BBC director-general Tony Hall has apologised for a news report in which a journalist used the N-word uncensored.
More than 18,000 people complained to the BBC over the broadcast, which saw social affairs correspondent Fiona Lamdin repeat a racial slur allegedly used in a suspected racially-motivated attack in Bristol.
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After the broadcaster initially defended the report, Lord Hall said in a statement that the BBC “now accepts that we should have taken a different approach at the time of broadcast and we are very sorry for that”.
He said the report had caused “distress” to many, adding: “Every organisation should be able to acknowledge when it has made a mistake. We made one here.
“It is important for us to listen – and also to learn. And that is what we will continue to do.”
The BBC would be changing its guidance on offensive language in its output, he added.
The story ran on the BBC News Channel and local news programme Points West on 29 July, but the broadcaster stopped running the report that featured the offensive language later that day.
“It should be clear that the BBC’s intention was to highlight an alleged racist attack,” the outgoing director-general said.
“This is important journalism which the BBC should be reporting on and we will continue to do so.
“Yet despite these good intentions, I recognise that we have ended up creating distress amongst many people.”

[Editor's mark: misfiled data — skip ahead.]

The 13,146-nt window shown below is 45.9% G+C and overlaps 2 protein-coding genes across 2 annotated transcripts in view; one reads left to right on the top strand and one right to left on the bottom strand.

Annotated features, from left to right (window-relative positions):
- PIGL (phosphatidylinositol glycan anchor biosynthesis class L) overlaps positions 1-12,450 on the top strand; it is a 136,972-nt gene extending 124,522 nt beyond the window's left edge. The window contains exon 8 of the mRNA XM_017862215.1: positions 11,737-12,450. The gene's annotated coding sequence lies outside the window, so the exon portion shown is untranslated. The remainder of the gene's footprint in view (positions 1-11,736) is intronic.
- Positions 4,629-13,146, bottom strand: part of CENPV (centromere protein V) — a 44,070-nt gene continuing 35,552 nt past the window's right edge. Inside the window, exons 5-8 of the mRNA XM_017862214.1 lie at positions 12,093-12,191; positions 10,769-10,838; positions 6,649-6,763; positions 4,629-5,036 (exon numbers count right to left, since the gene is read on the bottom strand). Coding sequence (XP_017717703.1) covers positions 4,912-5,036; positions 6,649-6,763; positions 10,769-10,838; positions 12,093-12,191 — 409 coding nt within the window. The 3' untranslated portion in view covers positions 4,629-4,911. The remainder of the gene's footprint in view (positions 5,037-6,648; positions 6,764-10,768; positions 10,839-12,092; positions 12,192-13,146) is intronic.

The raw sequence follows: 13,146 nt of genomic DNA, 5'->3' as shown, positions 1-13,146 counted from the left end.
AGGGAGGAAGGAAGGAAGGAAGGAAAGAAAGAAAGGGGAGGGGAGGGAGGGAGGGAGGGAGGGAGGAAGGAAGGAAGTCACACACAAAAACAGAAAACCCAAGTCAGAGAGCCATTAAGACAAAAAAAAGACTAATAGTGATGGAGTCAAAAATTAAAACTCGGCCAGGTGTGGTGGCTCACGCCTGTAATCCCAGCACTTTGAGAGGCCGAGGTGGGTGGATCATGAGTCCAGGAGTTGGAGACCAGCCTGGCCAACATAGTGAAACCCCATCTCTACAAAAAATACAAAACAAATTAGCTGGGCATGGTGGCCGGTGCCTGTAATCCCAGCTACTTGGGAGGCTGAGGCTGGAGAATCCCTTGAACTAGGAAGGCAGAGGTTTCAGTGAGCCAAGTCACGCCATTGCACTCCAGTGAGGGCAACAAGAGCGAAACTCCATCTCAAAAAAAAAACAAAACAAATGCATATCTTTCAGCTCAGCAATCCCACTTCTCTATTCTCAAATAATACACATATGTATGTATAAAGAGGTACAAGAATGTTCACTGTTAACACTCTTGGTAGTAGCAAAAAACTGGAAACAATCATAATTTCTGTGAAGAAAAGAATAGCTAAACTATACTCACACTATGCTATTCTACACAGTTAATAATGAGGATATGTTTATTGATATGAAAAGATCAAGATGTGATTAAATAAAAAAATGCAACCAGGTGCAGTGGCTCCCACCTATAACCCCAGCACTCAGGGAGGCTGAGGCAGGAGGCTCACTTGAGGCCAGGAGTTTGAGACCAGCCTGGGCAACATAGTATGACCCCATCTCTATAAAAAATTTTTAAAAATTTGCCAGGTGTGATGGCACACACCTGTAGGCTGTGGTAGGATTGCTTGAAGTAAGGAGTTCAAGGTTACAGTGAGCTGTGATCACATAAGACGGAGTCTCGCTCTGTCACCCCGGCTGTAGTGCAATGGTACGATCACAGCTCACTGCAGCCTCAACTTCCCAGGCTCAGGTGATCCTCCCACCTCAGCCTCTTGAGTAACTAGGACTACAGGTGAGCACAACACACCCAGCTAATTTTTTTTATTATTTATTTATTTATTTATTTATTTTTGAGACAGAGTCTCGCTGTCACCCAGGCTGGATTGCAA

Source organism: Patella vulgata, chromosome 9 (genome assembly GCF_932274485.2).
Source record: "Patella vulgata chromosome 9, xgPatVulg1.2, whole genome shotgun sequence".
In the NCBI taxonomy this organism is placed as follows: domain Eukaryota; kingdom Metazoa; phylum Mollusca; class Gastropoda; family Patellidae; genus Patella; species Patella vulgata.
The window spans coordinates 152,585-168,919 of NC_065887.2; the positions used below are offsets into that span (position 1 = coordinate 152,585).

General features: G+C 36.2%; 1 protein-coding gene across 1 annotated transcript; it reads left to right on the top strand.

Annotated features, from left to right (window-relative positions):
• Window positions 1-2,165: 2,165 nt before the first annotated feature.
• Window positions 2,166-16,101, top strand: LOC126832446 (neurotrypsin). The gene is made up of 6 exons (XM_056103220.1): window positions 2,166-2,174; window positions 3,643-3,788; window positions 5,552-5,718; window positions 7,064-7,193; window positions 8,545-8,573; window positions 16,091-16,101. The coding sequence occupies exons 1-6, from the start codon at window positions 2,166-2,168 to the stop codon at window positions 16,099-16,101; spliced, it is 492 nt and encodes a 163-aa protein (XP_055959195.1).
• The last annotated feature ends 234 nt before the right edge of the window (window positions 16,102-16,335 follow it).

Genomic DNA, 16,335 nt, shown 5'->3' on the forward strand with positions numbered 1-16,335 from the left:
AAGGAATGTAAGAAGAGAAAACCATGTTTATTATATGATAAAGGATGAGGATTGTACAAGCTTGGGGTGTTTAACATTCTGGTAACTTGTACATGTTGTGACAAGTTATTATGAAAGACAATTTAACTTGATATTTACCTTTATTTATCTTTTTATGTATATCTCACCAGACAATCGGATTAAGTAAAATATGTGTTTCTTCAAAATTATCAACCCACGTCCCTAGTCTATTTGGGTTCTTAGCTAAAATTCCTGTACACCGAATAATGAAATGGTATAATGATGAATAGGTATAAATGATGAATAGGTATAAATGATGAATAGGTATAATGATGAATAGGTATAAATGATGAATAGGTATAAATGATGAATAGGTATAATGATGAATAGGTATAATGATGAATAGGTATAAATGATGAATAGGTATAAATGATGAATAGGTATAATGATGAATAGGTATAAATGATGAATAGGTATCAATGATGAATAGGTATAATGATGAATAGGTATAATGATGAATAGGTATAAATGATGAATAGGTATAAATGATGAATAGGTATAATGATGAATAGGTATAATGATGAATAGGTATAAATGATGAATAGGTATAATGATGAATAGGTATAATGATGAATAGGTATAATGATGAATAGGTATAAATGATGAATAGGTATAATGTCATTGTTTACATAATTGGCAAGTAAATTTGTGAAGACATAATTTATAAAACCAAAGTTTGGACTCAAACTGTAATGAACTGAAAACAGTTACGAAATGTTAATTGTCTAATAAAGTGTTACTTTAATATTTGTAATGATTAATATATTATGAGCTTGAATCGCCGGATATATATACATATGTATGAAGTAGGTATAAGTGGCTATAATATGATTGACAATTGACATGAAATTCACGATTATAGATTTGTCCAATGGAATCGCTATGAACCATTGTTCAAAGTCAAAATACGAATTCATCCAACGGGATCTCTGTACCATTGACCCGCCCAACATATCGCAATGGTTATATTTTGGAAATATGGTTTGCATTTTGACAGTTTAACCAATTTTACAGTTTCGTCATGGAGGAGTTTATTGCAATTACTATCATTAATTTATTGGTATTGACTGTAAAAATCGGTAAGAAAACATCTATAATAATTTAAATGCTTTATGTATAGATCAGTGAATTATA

The statement was issued after Lord Hall held a meeting with BBC colleagues on the issue.
On Saturday, BBC Radio 1xtra presenter Sideman announced he was quitting the corporation over the broadcast.
Announcing the move on social media, he said the news report represented an “error of judgement”, adding it “feels like a slap in the face to our community”.
After Sideman, real name David Whitely, announced his decision, a BBC spokesperson said that while they were “aware that [the report] would cause offence” it was important to explain the alleged context of the incident.
The broadcaster has also previously revealed that the decision was taken by a team of people which included senior editorial figures.
On Thursday, the BBC said it had received 18,656 complaints over the incident.
June Sarpong, the BBC’s director of creative diversity, welcomed the decision, saying she is “glad” that Lord Hall has “personally intervened to unequivocally apologise”.
Channel 4 News presenter Krishnan Guru-Murthy praised Lord Hall for the move, adding: “But once again it has taken a direct intervention by the DG to overturn a mistake on race previously defended by the BBC’s editorial policy managers.”
Larry Madowo, a US correspondent for the BBC’s World Service, also commented on the move, saying that despite being black he had previously not been allowed to use the racist term in an article when quoting an African American.
“But a white person was allowed to say it on TV because it was ‘editorially justified’,” he said.
This is not the first time Lord Hall has made an intervention following a backlash over the BBC’s handling of discussions around race in its news output.
In September, he reversed a ruling by the corporation’s Executive Complaints Unit after it said BBC Breakfast host Naga Munchetty breached editorial guidelines when she condemned comments made by Donald Trump telling female Democrats to “go back” to their own countries.
Picture: Parliament TV